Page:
People who are objects of prejudice and discrimination do not respond passively

People who are objects of prejudice and

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*People who are objects of prejudice and discrimination do not respond passively* 6.7.5 The Civil Rights Movement in the US - After slavery was abolished in the US, a state-sanctioned system of racial discrimination known as Jim Crow was put into place - Under Jim Crow laws, blacks and other minorities were denied the right to vote and sit on juries; subjected to racial segregation; disadvantaged with regard to employment opportunities; and subjected to widespread, systematic discrimination, including violence against person and property 35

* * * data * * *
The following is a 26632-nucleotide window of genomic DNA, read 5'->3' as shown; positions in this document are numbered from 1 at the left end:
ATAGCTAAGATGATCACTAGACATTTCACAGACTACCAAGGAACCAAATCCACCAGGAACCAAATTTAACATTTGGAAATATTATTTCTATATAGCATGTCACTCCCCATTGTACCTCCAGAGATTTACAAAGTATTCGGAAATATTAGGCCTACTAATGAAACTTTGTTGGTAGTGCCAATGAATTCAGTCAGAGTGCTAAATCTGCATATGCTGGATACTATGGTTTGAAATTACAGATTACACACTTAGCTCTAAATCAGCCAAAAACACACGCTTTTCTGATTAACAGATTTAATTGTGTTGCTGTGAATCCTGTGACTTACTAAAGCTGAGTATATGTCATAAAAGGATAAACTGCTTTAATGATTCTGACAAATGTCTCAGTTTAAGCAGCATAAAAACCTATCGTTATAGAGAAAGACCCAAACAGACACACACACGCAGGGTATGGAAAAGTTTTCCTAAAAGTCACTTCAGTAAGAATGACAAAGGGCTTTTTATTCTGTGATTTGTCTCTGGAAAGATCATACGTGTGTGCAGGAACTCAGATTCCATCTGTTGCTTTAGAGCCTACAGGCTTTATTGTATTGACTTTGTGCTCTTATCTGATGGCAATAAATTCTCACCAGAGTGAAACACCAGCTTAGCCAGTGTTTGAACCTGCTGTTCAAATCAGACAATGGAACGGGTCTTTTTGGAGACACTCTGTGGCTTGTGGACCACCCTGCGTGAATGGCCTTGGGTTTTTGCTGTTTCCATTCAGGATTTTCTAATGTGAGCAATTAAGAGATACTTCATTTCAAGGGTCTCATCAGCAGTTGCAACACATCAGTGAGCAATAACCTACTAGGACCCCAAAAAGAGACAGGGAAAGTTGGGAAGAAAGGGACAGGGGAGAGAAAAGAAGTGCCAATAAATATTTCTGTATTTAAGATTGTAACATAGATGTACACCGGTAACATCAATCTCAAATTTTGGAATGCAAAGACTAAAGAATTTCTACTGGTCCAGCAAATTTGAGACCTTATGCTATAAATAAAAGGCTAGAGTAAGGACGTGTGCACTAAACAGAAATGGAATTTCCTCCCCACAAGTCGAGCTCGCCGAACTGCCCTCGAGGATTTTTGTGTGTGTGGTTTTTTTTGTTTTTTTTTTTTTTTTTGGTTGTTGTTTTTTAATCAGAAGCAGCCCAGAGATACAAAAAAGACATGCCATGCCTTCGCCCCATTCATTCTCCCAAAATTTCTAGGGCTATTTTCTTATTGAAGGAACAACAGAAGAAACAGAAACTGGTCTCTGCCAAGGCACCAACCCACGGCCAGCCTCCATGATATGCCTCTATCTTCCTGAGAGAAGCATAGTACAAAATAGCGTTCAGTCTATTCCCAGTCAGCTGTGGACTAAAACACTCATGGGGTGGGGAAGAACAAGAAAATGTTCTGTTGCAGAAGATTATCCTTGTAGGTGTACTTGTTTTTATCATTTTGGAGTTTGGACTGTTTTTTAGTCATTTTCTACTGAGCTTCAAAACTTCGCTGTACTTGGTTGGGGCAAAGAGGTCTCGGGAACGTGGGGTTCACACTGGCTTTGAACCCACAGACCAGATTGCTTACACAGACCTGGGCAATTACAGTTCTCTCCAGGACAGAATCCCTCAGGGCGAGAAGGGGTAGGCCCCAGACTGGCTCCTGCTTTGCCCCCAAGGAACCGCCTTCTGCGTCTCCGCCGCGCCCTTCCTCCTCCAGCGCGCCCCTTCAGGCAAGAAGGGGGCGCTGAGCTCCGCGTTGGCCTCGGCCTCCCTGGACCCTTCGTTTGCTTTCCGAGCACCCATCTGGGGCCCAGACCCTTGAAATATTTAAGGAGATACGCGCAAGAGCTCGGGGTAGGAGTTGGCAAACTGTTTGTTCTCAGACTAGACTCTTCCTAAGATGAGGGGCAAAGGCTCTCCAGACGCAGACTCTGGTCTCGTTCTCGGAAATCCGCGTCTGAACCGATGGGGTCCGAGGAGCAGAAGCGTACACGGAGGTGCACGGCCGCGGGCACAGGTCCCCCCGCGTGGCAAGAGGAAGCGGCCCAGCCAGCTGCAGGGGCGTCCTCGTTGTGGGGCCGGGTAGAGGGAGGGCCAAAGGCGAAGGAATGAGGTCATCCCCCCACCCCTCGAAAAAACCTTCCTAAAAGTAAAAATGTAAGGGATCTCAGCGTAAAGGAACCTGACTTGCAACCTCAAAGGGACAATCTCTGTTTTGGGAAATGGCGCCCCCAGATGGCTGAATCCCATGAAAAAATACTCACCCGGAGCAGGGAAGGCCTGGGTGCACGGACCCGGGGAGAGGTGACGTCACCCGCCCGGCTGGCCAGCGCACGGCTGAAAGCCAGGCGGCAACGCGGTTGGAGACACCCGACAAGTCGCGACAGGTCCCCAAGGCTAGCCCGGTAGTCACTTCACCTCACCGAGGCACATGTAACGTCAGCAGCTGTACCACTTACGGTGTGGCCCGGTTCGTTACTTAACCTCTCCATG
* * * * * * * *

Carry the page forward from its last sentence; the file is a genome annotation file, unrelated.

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- In many states, whites and non-whites were denied the right to marry - The civil rights movement was a response to such systematic discrimination, not just in the South but also across the nation - Demanding integrated schools, decent housing, and an end to racial bias - Confronted institutional discrimination as embodied in local, state, and federal agencies; judicial systems; and legislative bodies, including police, the National Guards, judges and all-white citizens’ town - Black churches play a key role: served as a community clearinghouse, a credit union, a support group, and center of political activism. They were the context for the emergence of key civil rights leaders such as Martin Luther King Jr and the emergence of key organization such as the Southern Christian Leadership Conference - Selma to Montgomery March - State and local law enforcement agents stopped 600 demonstrators six blocks into the march and attacked them with clubs and tear gas - Event was televised and what the Americans saw created enough outrage to lend national support to the movement - Civil rights leaders sought protection from the courts to march and it was granted - Escalating intensity of this movement pushed the federal government to become involved - President John F. Kennedy used the power of his office to enforce desegregation in schools and public facilities - President Lyndon Johnson signed the Civil Rights Act of 1964 and the Voting Rights Act of 1965 into law, knowing it might cost him the next presidential election 6.8 When does Race Matter? Concept of stigma offers a framework to describe conditions under which race matters 6.8.1 Stigma - is an attribute that is deeply discrediting as it focuses everyone’s attention on one ‘tainted’ status and breaks the claims of other attributes the stigmatized might possess - Stigma can be physically evident (eg skin colour), or something not immediately evident (eg gender orientation) - Stigma dominates the interaction in a patterned or predictable way 6.8.2 Patterns of Mixed Contact - Mixed Contact - Interactions between stigmatized people and normal (people who possess no stigma) people - According to Goffman (1963), when normals and stigmatized interact, the stigma dominates the interaction in a patterned or predicted way 1. The very anticipation of contact can cause normal and stigmatized to avoid one another - One reason they avoid contact is to escape anticipated discomfort, rejection, disapproval and suspicion 36
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